Investigators determined that McCain was watching instruments in his cockpit that indicated the position of his landing gear and had lost track of his altitude and speed.

The report concluded: “In the opinion of the board, the pilot’s preoccupation in the cockpit … coupled with the use of a power setting too low to maintain level flight in a turn were the primary causes of this accident.”

“Clowning” in Spain, about December 1961: Those who claim McCain lost five planes – when they bother to give specific citations at all – point to an incident described by McCain, and also in Timberg’s book, as happening on one of McCain’s deployments to the Mediterranean. The L.A. Times put the date of the incident as “around December 1961,” while McCain was on a training mission flying from the USS Intrepid.

Timberg, 1995 (p. 94): His professional growth, though reasonably steady, had its troubled moments. Flying low over the Iberian Peninsula, he took out some power lines, which led to a spate of newspaper stories in which he was predictably identified as the son of an admiral. The tale has gotten better with age. These days they talk about the day McCain turned the lights out in Spain.

McCain described it this way in “Faith of My Fathers,” which was published four years after Timberg’s account:

McCain, 1999 (p. 159): There were occasional setbacks in my efforts to round out my Navy profile. My reputation was certainly not enhanced when I knocked down some power lines while flying too low over southern Spain. My daredevil clowning had cut off electricity to a great many Spanish homes and created a small international incident.

The L.A. Times, which interviewed others who were in McCain’s squadron at the time, reports that he returned to the carrier with 10 feet of power line trailing from his plan, and with a severed oil line. But while McCain himself admits this incident was cause by his own “daredevil clowning,” he landed safely and did not lose the aircraft. McCain’s detractors should scratch that “crash” off their list.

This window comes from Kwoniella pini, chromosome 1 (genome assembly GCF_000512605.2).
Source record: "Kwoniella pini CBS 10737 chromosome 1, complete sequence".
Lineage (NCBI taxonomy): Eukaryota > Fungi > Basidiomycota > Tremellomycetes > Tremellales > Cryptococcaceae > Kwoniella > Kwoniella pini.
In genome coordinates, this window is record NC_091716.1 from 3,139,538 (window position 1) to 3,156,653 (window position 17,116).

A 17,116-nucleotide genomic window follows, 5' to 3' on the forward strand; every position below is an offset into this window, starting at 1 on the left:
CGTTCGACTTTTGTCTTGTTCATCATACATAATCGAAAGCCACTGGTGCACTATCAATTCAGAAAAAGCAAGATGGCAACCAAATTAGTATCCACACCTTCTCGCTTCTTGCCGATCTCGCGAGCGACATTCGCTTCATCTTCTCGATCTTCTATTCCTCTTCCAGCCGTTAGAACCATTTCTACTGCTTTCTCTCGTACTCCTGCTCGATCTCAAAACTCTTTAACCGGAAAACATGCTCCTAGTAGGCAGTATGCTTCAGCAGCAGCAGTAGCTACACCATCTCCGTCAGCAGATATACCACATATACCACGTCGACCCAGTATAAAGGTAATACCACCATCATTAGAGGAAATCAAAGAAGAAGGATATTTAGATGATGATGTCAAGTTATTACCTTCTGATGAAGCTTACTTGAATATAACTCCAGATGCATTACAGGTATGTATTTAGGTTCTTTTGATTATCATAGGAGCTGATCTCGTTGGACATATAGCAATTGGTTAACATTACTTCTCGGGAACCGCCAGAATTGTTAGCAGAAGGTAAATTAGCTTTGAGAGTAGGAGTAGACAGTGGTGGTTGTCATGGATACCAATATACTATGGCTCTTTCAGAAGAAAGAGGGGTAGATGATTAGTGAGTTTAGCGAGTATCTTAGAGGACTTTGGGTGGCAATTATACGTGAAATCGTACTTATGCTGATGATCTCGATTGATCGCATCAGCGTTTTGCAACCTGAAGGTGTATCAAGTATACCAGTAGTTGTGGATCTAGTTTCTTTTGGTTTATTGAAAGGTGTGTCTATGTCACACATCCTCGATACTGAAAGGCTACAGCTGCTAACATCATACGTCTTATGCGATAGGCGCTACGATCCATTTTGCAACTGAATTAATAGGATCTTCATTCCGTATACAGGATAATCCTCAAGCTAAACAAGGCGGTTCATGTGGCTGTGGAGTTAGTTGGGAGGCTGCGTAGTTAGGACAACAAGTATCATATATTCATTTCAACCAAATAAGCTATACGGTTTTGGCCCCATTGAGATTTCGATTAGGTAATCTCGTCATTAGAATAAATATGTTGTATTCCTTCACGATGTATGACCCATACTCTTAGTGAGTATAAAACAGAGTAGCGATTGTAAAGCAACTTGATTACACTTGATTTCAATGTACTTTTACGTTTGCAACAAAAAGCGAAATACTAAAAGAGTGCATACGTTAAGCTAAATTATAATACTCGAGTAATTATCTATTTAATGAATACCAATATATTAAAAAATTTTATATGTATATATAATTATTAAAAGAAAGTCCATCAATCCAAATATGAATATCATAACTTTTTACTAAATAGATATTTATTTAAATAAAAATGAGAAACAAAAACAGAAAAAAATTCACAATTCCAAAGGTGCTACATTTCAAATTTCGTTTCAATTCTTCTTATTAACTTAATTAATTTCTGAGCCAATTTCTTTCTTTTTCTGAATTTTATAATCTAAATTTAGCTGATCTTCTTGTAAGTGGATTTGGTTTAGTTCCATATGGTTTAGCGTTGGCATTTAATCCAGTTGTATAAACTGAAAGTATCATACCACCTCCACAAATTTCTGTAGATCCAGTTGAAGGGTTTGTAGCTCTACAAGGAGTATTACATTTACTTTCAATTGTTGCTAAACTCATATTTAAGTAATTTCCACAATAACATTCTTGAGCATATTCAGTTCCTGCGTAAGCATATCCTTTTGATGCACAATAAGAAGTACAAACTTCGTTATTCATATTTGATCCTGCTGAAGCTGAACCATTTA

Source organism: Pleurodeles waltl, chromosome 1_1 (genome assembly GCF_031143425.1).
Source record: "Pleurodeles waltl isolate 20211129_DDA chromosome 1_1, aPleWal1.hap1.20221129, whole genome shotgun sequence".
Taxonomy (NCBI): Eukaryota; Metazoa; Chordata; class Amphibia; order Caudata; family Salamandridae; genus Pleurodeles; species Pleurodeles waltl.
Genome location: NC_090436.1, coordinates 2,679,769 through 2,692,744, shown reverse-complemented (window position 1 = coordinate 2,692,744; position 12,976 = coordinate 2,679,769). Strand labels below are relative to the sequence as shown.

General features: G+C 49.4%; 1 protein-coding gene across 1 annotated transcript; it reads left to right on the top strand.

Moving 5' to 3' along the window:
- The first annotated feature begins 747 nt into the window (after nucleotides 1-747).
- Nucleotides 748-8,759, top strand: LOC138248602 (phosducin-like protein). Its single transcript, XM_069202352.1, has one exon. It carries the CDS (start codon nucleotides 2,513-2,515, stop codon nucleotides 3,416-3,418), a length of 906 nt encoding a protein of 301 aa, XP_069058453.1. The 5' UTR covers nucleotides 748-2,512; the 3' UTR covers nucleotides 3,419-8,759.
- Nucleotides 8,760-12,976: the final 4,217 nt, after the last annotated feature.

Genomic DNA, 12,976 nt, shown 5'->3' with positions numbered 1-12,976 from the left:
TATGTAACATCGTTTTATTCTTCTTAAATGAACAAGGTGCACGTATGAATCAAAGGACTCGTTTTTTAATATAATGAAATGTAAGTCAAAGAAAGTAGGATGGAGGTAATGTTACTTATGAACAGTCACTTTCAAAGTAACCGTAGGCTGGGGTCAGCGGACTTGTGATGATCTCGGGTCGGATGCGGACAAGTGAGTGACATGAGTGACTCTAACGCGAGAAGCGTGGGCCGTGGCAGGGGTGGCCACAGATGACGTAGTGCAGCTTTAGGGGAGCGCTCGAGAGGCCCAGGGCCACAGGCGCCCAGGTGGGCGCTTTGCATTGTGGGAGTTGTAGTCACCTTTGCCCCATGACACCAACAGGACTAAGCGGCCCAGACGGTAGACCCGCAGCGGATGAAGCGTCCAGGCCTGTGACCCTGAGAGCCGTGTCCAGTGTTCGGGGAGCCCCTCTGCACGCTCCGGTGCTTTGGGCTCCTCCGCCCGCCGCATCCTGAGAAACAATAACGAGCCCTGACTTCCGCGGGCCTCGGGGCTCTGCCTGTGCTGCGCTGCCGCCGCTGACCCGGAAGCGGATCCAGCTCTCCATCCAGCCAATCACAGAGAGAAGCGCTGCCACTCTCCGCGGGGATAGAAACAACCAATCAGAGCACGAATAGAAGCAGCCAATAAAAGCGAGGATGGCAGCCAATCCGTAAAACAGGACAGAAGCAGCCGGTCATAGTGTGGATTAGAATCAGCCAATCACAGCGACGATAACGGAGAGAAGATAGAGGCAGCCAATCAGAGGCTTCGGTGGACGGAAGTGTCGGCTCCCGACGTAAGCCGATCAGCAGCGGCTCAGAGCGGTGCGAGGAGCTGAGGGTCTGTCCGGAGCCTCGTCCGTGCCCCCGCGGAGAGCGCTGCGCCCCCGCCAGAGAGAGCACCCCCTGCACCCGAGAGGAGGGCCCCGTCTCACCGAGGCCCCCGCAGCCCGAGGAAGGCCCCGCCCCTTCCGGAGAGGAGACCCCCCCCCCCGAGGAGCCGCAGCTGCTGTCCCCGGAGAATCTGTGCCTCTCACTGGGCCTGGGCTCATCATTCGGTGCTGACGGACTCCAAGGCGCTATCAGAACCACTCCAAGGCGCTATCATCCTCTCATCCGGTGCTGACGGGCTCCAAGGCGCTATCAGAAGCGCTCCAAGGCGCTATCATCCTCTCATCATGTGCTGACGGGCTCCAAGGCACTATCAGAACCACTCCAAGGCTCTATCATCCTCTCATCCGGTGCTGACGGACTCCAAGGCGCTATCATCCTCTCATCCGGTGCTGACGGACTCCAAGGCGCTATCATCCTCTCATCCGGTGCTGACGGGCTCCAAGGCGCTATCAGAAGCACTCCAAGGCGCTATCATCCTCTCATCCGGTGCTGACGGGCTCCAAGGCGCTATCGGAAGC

Despite the incident in Spain, and the earlier finding that McCain was to blame for the Corpus Christi crash,  McCain was promoted to full lieutenant on June 1, 1962.

Second crash, Nov. 28 1965: By this time Lt. McCain was stationed at Meridian, Mississippi, and was newly married to his first wife, Carol. McCain had flown to Philadelphia to attend an Army-Navy football game with his parents and was bringing back Christmas presents for the family in the baggage compartment of his plane. His jet engine quit over the Chesapeake Bay.

McCain, 1999 (p. 172): Somewhere between the Eastern Shore of Maryland and Norfolk, Virginia, as I was preparing to come in and refuel, my engine flamed out, and I had to eject at a thousand feet. The Christmas gifts were lost with my airplane.

Biographer Timberg gives additional details:

Timberg, 1995 (pp 95-96): [He] had just begun his descent over unpopulated tidal terrain when the engine died. “I’ve got a flame-out,” he radioed. He went through the standard relight procedures three times. At one thousand feet, he ejected, landing on the deserted beach moments before the plane slammed into a clump of trees. … The Navy classified it as a “routine ejection.”

The L.A. Times obtained records of the investigation of this crash, giving a somewhat different picture but ultimately blaming engine failure:

Los Angeles Times, Oct. 8, 2008: In a report dated Jan. 18, 1966, the Naval Aviation Safety Center said it could not determine the cause of the accident or corroborate McCain’s account of an explosion in the engine. A close examination of the engine found “no discrepancies which would have caused or contributed to engine failure or malfunction.” . . . About two weeks after issuing its report, the safety center revised its findings and said the accident resulted from the failure or malfunction of an “undetermined component of the engine.”

A little more than a year later McCain was promoted to lieutenant commander on Jan. 1, 1967.

The Forrestal Disaster, July 29, 1967

At the time of this incident Lt. Cdr. McCain already had flown several bombing missions over North Vietnam from the aircraft carrier USS Forrestal. As he was in his A-4 Skyhawk, loaded with two, 1,000-pound bombs and waiting on the carrier deck for his turn to launch, a Zuni missile accidentally fired from another aircraft, swooshed across the carrier deck and struck either McCain’s plane or one next to it.

That triggered a fire and a series of bomb and missile explosions that killed 134 sailors. McCain himself barely escaped alive. He quickly leaped from his plane into the pool of burning jet fuel that immediately surrounded him. About 90 seconds later he was blown 15 feet back when the first bomb “cooked off” and exploded, killing several nearby firefighters.